Hall County reversed course Tuesday when the Hall County Elections Board voted to scrap plans to provide ballots in Spanish.
Board members voted Tuesday to rescind an April vote to adopt the new ballots for county and state elections amid heavy opposition from the public.
At the same meeting, the board voted to establish a committee to study the costs, but that committee wouldn’t report its findings until January 2019.
The vote to rescind the ballots was 3-2, with the board’s two Democrats against rescinding, its Republicans in favor and nonpartisan Chairman Tom Smiley also voting in favor of rescinding the 2017 vote.
More than a dozen speakers testified in favor of bilingual ballots, saying it was the right thing to do on ethical, financial and patriotic grounds. Speakers included Hall County residents and representatives from Latino groups and the American Civil Liberties Union.
Jerry Gonzalez, head of the Georgia Association of Latino Elected Officials, noted that many other counties and governments had been hit with multimillion-dollar lawsuits tied to voting rights.
Craig Lutz, the member of the Elections Board who requested the bilingual ballot issue be reconsidered by the board, said the county didn’t know the cost of bilingual ballots and said having English-only ballots wouldn’t disenfranchise voters.
Lutz also offered the motion to create the committee to study the costs of providing ballots in Spanish. That motion was unanimously approved.
Smiley took a hard line against the 2017 vote to adopt bilingual ballots, saying it was out of order because the Elections Board doesn’t have the authority to spend money or dedicate money.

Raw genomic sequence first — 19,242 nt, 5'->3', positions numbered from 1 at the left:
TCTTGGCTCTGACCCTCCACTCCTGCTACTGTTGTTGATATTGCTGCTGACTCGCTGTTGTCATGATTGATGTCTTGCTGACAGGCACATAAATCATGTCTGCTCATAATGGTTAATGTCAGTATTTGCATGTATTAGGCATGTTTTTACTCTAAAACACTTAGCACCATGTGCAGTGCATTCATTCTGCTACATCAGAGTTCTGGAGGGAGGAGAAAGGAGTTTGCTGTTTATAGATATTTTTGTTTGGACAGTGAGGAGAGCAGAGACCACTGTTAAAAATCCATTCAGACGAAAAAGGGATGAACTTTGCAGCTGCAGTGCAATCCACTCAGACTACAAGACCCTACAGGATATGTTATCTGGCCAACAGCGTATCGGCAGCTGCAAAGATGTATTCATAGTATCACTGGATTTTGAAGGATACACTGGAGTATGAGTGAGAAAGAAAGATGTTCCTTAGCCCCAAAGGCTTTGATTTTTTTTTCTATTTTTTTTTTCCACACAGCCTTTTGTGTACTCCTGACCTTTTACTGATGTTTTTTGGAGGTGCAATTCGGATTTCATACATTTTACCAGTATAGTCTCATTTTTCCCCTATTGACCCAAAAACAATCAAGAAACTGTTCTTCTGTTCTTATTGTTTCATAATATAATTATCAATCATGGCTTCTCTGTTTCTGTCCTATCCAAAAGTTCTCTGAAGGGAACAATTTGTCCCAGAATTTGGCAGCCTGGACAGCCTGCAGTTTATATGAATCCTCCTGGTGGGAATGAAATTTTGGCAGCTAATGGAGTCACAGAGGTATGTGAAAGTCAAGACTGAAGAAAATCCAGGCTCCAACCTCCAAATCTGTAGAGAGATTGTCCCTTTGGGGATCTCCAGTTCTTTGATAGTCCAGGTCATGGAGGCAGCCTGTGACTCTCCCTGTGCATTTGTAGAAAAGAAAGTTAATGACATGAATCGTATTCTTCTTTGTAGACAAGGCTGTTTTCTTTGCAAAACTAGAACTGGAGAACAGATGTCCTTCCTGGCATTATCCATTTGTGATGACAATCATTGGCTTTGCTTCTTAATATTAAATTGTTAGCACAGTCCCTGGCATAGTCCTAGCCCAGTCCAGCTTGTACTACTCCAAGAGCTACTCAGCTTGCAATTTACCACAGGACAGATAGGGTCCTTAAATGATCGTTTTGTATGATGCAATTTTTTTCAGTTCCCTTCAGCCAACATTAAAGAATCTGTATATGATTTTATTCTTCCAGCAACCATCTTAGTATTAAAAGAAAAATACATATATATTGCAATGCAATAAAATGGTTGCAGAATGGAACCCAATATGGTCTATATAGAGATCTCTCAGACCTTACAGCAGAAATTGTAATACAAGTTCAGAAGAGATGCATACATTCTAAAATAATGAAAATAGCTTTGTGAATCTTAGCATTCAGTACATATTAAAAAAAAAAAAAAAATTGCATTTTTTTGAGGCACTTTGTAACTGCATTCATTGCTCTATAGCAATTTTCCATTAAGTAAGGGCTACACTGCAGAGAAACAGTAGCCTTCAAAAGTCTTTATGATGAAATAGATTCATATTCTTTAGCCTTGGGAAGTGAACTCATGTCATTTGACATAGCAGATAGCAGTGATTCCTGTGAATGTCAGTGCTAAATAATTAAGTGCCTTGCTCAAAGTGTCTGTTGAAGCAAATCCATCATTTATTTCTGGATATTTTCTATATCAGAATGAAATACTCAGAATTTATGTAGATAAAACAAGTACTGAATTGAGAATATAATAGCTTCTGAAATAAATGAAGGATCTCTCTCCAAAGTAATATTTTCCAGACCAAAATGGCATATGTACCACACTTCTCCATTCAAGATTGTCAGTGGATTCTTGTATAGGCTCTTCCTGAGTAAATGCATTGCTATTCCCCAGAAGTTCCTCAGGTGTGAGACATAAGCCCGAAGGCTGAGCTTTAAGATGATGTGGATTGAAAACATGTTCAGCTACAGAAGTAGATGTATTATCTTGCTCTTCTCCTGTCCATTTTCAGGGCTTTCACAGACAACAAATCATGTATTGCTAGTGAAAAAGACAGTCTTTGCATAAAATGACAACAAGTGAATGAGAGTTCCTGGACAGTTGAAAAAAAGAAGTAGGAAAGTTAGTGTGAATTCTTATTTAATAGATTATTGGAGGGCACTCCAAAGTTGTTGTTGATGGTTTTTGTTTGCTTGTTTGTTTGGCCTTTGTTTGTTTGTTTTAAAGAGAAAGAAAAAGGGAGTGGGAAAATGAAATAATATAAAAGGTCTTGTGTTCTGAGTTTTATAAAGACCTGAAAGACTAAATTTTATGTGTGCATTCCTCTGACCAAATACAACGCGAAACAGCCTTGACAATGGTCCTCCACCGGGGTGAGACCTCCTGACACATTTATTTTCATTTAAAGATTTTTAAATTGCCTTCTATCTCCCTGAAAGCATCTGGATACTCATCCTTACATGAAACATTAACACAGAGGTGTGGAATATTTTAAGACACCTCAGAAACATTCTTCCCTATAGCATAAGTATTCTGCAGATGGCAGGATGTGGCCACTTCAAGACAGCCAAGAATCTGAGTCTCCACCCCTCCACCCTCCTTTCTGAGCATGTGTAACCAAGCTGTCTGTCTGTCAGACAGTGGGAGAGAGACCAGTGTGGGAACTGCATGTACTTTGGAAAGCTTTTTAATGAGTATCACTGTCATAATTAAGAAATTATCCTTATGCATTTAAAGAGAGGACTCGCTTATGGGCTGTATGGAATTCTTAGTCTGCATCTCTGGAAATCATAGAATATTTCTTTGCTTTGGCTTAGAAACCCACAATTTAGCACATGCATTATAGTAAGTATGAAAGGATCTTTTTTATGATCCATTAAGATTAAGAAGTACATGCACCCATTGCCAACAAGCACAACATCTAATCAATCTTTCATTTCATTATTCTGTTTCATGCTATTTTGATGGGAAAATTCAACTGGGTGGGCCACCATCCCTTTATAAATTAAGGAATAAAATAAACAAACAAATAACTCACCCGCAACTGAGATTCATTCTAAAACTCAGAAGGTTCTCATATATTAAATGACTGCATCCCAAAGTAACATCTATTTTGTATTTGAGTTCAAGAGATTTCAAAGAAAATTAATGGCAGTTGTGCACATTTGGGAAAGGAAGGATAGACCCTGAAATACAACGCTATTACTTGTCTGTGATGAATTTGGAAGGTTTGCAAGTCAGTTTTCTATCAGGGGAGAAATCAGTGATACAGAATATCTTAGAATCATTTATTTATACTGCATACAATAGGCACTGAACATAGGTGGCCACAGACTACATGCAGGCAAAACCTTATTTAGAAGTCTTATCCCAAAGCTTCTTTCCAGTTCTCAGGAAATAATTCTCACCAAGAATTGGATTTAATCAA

As a result, he said the 2017 motion was a “gross error” and “negligent.” He said the board could recommend the Hall County Board of Commissioners adopt bilingual ballots, but not order commissioners to spend money.
Lutz and Ken Cochran, both Republicans, voted to rescind the new ballots. Democrats Gala Sheats and Michelle Sanchez Jones voted against rescinding.
Last year’s vote was intended to accommodate a growing number of Spanish speakers in the county, but the ballots weren’t funded in the Hall County budget approved in June.
More than a quarter of Hall’s population is Latino, according to the U.S. Census Bureau, and about the same percentage of county residents speak a language other than English at home.
Some controversy surrounded the April vote because of the makeup of the board at the time. The five-member board includes two Democrats, two Republicans and a chairman. The partisan members of the board are appointed by their local parties, and the chairman is appointed by the Hall County Board of Commissioners.
In April, the board had no chairman and was missing one Republican, giving Democrats Kim Copeland and Sheats control of decisions made by the board. The vote passed 2-1 along party lines.
But now, the board is fully staffed. Lutz led the push to rescind the bilingual ballot vote. He told The Times last week there wasn’t enough research into the additional ballots before the April vote.
The American Civil Liberties Union of Georgia opposed the reversal, and its legal director, Sean Young, spoke against the decision at the Elections Board meeting Tuesday.
In a letter sent to the county last week, Young warned that reversing course on Spanish-language ballots might violate federal election law.
The Voting Rights Act of 1965 states that residents of Puerto Rico taught in classrooms where the predominant language was not English are entitled to ballots printed in their native language.
“There are at least 1,141 U.S. citizens from Puerto Rico living in Hall County,” Young said in his letter to the county, noting that more people might have migrated into Hall recently because of the damage from Hurricane Maria. “... Thus, failing to provide bilingual English and Spanish information and materials for Hall County elections violates Section 4(e) of the Voting Rights Act with respect to a substantial number of U.S. citizens living in Hall County.”
Sheats, a Democratic member of the board who offered the April 2017 motion to adopt Spanish-language ballots, said the 2017 vote was about looking forward to the years ahead — as Hall’s latino population is growing — and showing that the county would welcome Spanish speakers.
“Our mouth can say anything, but our actions show everything,” Sheats said.